Guidelines help beat effluent odds
In recent years, the use of effluent water for golf course irrigation has become the rule more than the exception. Five years ago, the use of effluent affected only about 30 percent of the golf course irrigation systems we designed. This year, nearly 90 percent were required to make use of effluent.
For many golf course projects, the reason for using this water is clear, but the understanding of how to implement its use is an entirely different matter.
The biggest mistake that I see golf course personnel make is entering into an agreementwith the effluent provider before there is a full understanding of the course’s irrigation requirements. This can create a serious problem between supply and demand, particularly for a new golf course project.
To help navigate through the process, it’s wise to consider a few guidelines.
* Use experienced professionals — First, courses should involve an irrigation design firm before you negotiate your agreement with the effluent provider. Since this water will be used for irrigation, courses will need an experienced professional to evaluate the needs of the irrigation system and determine the best way to receive and store the effluent.
* Insist on random testing – In my experience, effluent providers will test the water at a set time when they know all of the parameters are in the acceptable ranges. This does not necessarily insure the water quality that you will receive. If your provider will not agree to random testing, at least insist on the test being done just prior to the delivery of the water. This information should be provided daily to the course superintendent. The main water quality concerns courses will be looking at are biological and agricultural.
The main biological concern with effluent is the treatment level. The level for irrigation use should be at least “secondary.” This is usually considered “IQ” or irrigation quality water and is considered safe. The most advanced treatment is “tertiary.” This follows many of the same treatment processes as drinking or “potable” water. Superintendents should be most concerned about sodium and carbonate levels because they affect turf growth, soil structure and soil pH.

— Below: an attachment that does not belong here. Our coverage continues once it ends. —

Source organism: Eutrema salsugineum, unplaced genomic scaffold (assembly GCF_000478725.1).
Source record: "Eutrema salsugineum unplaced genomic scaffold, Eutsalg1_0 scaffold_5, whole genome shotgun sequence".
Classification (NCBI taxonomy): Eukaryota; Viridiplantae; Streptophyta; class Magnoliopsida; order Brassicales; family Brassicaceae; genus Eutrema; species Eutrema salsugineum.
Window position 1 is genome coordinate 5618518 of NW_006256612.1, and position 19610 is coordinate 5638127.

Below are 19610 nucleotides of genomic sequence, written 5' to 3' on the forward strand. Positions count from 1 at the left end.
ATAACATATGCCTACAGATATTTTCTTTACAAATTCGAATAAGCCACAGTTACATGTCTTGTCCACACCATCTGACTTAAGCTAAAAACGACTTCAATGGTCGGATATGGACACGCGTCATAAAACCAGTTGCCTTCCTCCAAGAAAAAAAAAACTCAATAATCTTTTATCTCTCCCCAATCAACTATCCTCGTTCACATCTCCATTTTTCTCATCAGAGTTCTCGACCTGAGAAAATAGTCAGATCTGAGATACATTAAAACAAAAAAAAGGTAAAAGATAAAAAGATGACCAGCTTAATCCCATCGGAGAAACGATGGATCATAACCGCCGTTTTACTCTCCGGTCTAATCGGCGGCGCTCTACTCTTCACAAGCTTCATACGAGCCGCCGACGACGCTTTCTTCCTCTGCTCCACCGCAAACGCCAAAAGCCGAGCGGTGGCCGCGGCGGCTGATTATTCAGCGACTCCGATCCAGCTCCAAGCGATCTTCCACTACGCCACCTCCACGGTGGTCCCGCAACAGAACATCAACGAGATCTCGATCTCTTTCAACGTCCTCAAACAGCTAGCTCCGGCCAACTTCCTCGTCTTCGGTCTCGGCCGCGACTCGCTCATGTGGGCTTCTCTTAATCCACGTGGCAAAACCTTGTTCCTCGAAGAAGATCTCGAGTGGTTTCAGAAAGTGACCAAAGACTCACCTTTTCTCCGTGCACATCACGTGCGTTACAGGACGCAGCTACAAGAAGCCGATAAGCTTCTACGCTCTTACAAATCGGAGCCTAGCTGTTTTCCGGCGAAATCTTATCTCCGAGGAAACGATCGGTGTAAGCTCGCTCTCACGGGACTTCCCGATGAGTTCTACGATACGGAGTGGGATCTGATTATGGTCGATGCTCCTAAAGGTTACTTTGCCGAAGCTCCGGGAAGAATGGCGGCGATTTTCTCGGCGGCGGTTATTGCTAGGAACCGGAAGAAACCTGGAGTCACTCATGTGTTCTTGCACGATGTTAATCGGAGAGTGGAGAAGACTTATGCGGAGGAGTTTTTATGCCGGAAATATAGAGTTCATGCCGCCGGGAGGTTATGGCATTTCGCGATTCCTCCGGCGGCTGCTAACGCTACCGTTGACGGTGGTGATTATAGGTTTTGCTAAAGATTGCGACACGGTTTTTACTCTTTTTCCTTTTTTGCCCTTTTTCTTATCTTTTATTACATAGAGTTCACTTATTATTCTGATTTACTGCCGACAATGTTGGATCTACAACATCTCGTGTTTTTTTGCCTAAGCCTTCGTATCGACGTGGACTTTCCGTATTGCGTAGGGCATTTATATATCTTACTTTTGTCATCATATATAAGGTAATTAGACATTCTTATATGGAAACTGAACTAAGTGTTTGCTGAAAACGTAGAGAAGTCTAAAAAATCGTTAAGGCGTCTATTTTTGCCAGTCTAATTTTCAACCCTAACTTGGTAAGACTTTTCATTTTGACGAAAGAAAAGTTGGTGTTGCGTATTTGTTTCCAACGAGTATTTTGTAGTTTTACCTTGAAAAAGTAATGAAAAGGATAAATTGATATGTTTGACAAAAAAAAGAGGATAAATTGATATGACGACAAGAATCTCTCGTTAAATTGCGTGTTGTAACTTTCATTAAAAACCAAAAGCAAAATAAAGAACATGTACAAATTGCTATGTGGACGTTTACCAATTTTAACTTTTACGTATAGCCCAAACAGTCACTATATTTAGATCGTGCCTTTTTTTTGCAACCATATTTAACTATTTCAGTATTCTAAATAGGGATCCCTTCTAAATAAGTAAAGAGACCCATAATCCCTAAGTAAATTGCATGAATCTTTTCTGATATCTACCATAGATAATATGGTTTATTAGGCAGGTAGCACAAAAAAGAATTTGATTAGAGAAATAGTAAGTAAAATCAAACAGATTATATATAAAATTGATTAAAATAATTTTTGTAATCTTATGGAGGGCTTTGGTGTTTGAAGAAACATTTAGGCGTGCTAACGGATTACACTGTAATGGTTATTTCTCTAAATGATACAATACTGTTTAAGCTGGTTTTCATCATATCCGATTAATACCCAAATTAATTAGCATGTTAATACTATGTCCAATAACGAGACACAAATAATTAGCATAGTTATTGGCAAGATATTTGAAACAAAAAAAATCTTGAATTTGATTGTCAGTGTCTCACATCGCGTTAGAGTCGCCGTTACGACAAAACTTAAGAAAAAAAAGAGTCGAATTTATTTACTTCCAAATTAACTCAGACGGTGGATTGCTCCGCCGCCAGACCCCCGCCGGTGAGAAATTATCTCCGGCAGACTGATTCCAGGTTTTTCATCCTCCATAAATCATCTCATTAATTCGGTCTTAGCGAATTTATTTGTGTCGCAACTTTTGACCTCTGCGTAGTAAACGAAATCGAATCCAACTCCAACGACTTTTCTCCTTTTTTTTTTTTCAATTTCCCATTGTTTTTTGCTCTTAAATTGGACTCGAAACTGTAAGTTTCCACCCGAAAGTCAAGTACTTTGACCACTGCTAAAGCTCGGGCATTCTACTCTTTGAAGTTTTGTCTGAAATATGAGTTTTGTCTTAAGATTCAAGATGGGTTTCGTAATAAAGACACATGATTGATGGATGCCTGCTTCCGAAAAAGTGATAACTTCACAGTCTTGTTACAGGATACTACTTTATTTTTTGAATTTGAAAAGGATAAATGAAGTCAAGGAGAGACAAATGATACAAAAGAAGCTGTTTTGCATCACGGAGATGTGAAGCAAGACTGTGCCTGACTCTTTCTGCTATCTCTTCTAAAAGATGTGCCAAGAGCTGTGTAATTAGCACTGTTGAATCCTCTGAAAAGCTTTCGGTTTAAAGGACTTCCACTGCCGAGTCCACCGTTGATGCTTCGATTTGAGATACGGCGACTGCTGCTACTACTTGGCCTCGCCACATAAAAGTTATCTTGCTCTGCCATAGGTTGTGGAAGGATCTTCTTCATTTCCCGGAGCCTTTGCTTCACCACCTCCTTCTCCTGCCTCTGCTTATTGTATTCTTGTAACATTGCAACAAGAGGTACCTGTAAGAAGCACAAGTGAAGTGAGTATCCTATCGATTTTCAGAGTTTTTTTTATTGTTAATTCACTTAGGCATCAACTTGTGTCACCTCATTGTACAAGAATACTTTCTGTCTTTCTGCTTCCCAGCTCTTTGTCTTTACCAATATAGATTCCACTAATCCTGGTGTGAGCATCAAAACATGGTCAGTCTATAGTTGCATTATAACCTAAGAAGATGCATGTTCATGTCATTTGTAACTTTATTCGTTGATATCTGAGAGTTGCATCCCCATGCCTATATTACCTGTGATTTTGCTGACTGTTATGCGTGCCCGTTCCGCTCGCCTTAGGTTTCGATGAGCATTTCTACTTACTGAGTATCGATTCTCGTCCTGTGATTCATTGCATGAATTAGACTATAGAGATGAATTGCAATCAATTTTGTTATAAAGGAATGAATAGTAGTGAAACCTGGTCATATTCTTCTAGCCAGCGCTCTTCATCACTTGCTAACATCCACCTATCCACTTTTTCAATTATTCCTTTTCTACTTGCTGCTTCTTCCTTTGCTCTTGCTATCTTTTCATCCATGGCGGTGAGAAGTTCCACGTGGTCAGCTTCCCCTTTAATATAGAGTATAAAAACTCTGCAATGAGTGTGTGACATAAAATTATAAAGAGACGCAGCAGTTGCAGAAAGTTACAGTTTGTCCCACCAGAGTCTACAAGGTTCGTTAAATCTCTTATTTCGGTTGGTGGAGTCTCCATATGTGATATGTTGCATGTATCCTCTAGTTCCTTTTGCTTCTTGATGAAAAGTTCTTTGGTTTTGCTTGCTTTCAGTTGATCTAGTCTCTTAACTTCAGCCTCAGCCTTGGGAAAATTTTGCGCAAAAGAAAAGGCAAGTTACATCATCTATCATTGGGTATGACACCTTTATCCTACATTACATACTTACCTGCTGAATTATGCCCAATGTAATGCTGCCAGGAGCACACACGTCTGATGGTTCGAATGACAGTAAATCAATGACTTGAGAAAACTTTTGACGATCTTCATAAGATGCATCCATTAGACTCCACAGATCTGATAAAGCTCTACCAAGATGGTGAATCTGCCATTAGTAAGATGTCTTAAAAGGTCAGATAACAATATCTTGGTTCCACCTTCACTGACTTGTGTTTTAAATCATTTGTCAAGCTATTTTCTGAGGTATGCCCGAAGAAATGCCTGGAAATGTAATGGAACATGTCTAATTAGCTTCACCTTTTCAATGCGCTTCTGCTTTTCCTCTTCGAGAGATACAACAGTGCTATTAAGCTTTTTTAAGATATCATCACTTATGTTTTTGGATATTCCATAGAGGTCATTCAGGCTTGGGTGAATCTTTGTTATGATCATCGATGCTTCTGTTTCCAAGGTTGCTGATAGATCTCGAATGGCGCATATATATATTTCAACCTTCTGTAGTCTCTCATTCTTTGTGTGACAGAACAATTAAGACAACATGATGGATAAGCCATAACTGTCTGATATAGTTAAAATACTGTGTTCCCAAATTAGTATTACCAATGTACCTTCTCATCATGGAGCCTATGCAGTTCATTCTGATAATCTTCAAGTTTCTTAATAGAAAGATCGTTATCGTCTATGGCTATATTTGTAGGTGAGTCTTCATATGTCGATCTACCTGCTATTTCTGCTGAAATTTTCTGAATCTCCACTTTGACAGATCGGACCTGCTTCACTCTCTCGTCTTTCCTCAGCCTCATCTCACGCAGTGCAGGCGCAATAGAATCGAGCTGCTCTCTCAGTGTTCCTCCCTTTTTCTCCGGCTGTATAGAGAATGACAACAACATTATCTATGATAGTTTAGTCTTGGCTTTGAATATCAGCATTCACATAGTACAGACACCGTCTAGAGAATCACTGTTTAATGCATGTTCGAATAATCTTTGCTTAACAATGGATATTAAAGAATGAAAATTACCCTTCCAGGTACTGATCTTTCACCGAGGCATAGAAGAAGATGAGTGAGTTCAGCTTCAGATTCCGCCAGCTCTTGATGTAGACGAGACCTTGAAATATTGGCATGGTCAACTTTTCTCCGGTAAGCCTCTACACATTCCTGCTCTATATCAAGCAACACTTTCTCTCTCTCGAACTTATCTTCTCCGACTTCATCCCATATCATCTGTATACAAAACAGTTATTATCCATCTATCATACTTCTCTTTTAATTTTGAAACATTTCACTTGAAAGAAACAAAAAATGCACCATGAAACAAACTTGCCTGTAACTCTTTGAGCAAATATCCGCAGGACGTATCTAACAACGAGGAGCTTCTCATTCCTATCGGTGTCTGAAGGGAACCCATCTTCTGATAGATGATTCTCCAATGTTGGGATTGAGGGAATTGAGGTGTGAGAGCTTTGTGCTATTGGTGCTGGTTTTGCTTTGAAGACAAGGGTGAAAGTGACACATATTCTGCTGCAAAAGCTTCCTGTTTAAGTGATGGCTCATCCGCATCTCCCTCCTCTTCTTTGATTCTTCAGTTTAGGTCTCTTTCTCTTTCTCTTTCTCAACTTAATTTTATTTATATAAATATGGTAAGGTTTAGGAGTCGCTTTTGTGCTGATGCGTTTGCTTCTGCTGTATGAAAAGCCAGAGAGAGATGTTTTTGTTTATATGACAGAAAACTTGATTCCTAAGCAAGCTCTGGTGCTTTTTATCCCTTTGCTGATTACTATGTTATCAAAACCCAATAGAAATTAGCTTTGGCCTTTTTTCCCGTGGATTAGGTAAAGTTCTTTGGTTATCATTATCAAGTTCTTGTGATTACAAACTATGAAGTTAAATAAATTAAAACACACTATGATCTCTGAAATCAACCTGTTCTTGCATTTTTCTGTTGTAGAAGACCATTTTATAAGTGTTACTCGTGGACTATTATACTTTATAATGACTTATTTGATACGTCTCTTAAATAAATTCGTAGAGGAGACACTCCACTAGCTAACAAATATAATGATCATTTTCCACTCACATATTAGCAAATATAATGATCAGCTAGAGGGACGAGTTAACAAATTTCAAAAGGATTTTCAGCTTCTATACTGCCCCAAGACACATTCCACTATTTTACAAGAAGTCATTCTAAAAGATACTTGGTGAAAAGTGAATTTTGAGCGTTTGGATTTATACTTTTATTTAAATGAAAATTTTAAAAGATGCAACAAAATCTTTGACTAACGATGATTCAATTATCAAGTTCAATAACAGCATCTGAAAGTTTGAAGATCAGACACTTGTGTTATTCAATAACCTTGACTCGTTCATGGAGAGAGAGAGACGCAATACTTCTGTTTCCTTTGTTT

* Delivery and storage options – Effluent is supplied in several different ways. The most common is the gradual delivery of water over a 24-hour period. This water is stored in a lake or a tank located on the golf course. On average, the effluent supply rate is generally half of the gallons-perminute (gpm) rate that the irrigation pump station discharges at full capacity.
Storing the effluent in a lake on site is preferred. This will create a buffer between the daily irrigation water and the typically lower effluent supply rate. Also, this will give the staff the ability to evaluate the water quality and address any problems before you distribute the water throughout the course. With this storage lake configuration come environmental issues. In some cases, the lake will need to be lined with an impermeable material to ensure the separation of the effluent from the groundwater. Courses should consult with a civil engineering firm to make sure they are in compliance.
Storage tank option – The other on site storage method is the use of a storage tank. The use of a tank can be problematic, as this configuration can be restrictive because of the finite amount of water stored in relation to the fluctuations in daily irrigation demands. Also, it is usually difficult to find a location on a typical course for a tank large enough to store a daily requirement of irrigation water,let alone providing any buffer.
* Direct supply – The least favorable way of receiving water is “direct supply.” In this method, the course receives the water directly into the irrigation mainline, or booster pump, for direct distribution through the system. This configuration can result in inadequate operating pressure required for proper irrigation equipment performance.
The method of boosting the pressure is difficult, due to fluctuations in the supply pressure. This is primarily due to the fluctuation in flows that are typical of an irrigation system operation. If the supply pressure fluctuates substantially, the irrigation booster pumps cannot respond quickly enough. This is even true with variable frequency drive (VFD) controls. The result can be a high- and low-pressure shutdown of the pump station.
With all of these points to consider, it is important to note that each can have an effect on the amount you will pay for the water. The fees are set on a “cost per thousand” basis. This averages around 20 cents per thousand gallons. This cost fluctuates based on whether the effluent provider will be required to store the water after treatment or if they deliver the water as it is treated. Your effluent provider will want to set a minimum water delivery amount. This should be carefully considered, as this can commit you to water that you cannot use or dispose of.
Hal Kilpatrick is president of Irrigation Services Group, Inc, in Delray Beach, Fla.
Copyright United Publications, Inc. Nov 2001
Provided by ProQuest Information and Learning Company. All rights Reserved